Recommendation #8 – Block Your Schedule to Allow for Developmental Time
The idea is to actually schedule blank time in your weekly schedule for the development of projects, research, personal brainstorming, prioritizing and organizations. You would treat this time just like you would any other appointment in your schedule. The ideal amount of time would be around an hour a day, if you can get away with that. If not, any amount of scheduled “blank” time will help you sustain your energy throughout the day and week.
Recommendation #9 – Eat Healthy Snacks & Drink Water Through the Day
Do I sound like your Mother? It is true that eating healthy snacks like nuts and raw vegetables during the day will help sustain your energy and keep your metabolism up. Drinking water has all kinds of positive effect as we all know. Keep those healthy snacks and your extra-large water bottle close at hand and you will definitely feel an increase in your late-morning and late-afternoon energy level.
Recommendation #10 – Answer Some Email Messages With a Call
Going “old school” with your responses can help sustain your energy and save a lot of time in the process. When you get an email that requires a thoughtful response, pick up the phone and talk it through with the sender. Conversations are energizers, and you are likely to resolve an issue much faster than through a series of email messages.
Recommendation #11 – Take a 15-20 Minute Siesta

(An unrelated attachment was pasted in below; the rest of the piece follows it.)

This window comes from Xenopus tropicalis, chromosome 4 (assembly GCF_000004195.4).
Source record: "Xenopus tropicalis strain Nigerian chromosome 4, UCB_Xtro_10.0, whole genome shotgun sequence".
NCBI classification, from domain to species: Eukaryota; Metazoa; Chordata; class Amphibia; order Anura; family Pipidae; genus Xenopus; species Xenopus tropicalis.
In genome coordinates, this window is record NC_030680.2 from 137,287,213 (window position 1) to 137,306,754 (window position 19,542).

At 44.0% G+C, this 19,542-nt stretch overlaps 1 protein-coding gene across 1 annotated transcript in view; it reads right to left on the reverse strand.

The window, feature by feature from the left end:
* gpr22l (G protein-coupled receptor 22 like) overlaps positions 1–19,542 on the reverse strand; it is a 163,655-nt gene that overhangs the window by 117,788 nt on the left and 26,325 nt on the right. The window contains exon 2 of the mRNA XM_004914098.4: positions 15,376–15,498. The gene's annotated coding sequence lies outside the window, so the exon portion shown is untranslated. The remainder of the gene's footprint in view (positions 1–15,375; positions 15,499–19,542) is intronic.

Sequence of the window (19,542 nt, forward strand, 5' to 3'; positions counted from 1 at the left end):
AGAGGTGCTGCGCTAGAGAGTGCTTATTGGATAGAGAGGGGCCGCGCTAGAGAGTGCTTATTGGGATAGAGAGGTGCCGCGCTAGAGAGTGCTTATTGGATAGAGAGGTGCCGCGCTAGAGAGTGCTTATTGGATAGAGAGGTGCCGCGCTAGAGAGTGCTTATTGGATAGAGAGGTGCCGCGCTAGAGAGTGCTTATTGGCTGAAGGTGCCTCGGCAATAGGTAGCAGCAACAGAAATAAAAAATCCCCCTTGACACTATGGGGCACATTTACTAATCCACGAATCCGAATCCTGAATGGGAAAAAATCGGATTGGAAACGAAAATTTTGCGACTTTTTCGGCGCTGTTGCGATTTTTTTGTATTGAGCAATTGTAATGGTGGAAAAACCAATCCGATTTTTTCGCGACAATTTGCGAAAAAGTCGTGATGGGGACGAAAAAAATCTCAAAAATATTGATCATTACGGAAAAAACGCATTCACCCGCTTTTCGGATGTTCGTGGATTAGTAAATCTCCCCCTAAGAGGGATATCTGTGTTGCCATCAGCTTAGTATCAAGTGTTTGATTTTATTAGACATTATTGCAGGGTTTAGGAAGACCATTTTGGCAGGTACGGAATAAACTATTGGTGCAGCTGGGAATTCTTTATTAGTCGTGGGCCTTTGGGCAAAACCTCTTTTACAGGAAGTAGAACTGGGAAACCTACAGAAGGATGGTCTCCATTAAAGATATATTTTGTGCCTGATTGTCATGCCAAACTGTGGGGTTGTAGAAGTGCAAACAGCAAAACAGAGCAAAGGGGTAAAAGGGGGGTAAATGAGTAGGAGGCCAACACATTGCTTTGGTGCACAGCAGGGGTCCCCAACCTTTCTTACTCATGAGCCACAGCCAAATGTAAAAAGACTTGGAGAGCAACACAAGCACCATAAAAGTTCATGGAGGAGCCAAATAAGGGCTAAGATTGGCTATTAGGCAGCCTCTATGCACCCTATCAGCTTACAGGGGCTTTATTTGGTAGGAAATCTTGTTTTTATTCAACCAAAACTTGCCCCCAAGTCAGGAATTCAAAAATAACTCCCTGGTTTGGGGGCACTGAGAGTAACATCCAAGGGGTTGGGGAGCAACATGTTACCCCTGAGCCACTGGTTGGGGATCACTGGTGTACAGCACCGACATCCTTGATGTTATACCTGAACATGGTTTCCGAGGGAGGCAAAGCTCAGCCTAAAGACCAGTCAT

You are going to like this one! Productivity experts have long espoused the value and impact of a short “power nap” each day. We know that many cultures have these organized rest periods built into their workdays. If you are not lucky enough to live in one of these cultures, you will need to be creative and deliberate to work this habit into your day. Of course, there will be many of us who will need to wait until after work to get our siesta in.
Recommendation #12 – Start with Your Top Five Every Day
This recommendation is the oldest and probably the best idea for productivity and energy preservation. You start your day with the five most important things you need to do that day. Why five? It seems to be the magic number. If you can’t get to the five most important things, you will certainly not get to number eight or number eleven. Hopping from thing to thing because you don’t have a priority list is a big-time energy eater. The Top Five list will keep you focused on your key priorities and protect you from other things jumping in front of your most important priorities.
Those are the 12 Pro Tips for preserving energy. After you have thought through the list, pick out one or two of the recommendations that you think might have an impact in your life. I would encourage you to try any recommendation for a few days before you add another one. Then you can make a decision about the next step you might take to upgrade your energy level. Energy preservation is a crucial part of being a high-performance person, make it a priority.